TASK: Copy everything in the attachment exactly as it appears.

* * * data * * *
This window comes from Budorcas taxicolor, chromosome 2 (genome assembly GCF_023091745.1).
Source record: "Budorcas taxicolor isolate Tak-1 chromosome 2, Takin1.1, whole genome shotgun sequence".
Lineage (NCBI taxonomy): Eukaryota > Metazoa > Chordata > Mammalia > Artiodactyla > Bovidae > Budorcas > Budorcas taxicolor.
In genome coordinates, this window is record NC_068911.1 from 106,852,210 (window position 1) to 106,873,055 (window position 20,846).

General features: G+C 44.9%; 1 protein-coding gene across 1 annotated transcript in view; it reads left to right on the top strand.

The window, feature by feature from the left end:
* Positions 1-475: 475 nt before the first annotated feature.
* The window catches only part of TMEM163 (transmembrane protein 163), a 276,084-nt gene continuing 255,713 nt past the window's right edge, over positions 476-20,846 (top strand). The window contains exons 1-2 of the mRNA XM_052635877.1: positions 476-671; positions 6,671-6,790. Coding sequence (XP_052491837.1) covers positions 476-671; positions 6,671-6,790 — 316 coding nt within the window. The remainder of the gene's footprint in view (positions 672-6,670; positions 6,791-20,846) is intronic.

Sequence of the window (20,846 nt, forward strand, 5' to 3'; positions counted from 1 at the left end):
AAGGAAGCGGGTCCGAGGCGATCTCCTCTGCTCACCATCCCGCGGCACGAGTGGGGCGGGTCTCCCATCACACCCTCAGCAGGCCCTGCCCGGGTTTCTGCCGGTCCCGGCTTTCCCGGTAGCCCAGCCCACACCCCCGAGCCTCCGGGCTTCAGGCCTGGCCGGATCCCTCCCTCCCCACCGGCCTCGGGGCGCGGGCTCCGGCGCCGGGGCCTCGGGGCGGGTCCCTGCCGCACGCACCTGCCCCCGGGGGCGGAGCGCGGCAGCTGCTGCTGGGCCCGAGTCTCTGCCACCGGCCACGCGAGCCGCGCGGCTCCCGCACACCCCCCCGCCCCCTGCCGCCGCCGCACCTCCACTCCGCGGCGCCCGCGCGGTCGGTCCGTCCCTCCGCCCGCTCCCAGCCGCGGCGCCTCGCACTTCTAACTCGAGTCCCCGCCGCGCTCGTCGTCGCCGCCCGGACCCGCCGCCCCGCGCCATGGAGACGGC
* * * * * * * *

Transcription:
This window comes from Budorcas taxicolor, chromosome 2 (genome assembly GCF_023091745.1).
Source record: "Budorcas taxicolor isolate Tak-1 chromosome 2, Takin1.1, whole genome shotgun sequence".
Lineage (NCBI taxonomy): Eukaryota > Metazoa > Chordata > Mammalia > Artiodactyla > Bovidae > Budorcas > Budorcas taxicolor.
In genome coordinates, this window is record NC_068911.1 from 106,852,210 (window position 1) to 106,873,055 (window position 20,846).

General features: G+C 44.9%; 1 protein-coding gene across 1 annotated transcript in view; it reads left to right on the top strand.

The window, feature by feature from the left end:
* Positions 1-475: 475 nt before the first annotated feature.
* The window catches only part of TMEM163 (transmembrane protein 163), a 276,084-nt gene continuing 255,713 nt past the window's right edge, over positions 476-20,846 (top strand). The window contains exons 1-2 of the mRNA XM_052635877.1: positions 476-671; positions 6,671-6,790. Coding sequence (XP_052491837.1) covers positions 476-671; positions 6,671-6,790 — 316 coding nt within the window. The remainder of the gene's footprint in view (positions 672-6,670; positions 6,791-20,846) is intronic.

Sequence of the window (20,846 nt, forward strand, 5' to 3'; positions counted from 1 at the left end):
AAGGAAGCGGGTCCGAGGCGATCTCCTCTGCTCACCATCCCGCGGCACGAGTGGGGCGGGTCTCCCATCACACCCTCAGCAGGCCCTGCCCGGGTTTCTGCCGGTCCCGGCTTTCCCGGTAGCCCAGCCCACACCCCCGAGCCTCCGGGCTTCAGGCCTGGCCGGATCCCTCCCTCCCCACCGGCCTCGGGGCGCGGGCTCCGGCGCCGGGGCCTCGGGGCGGGTCCCTGCCGCACGCACCTGCCCCCGGGGGCGGAGCGCGGCAGCTGCTGCTGGGCCCGAGTCTCTGCCACCGGCCACGCGAGCCGCGCGGCTCCCGCACACCCCCCCGCCCCCTGCCGCCGCCGCACCTCCACTCCGCGGCGCCCGCGCGGTCGGTCCGTCCCTCCGCCCGCTCCCAGCCGCGGCGCCTCGCACTTCTAACTCGAGTCCCCGCCGCGCTCGTCGTCGCCGCCCGGACCCGCCGCCCCGCGCCATGGAGACGGC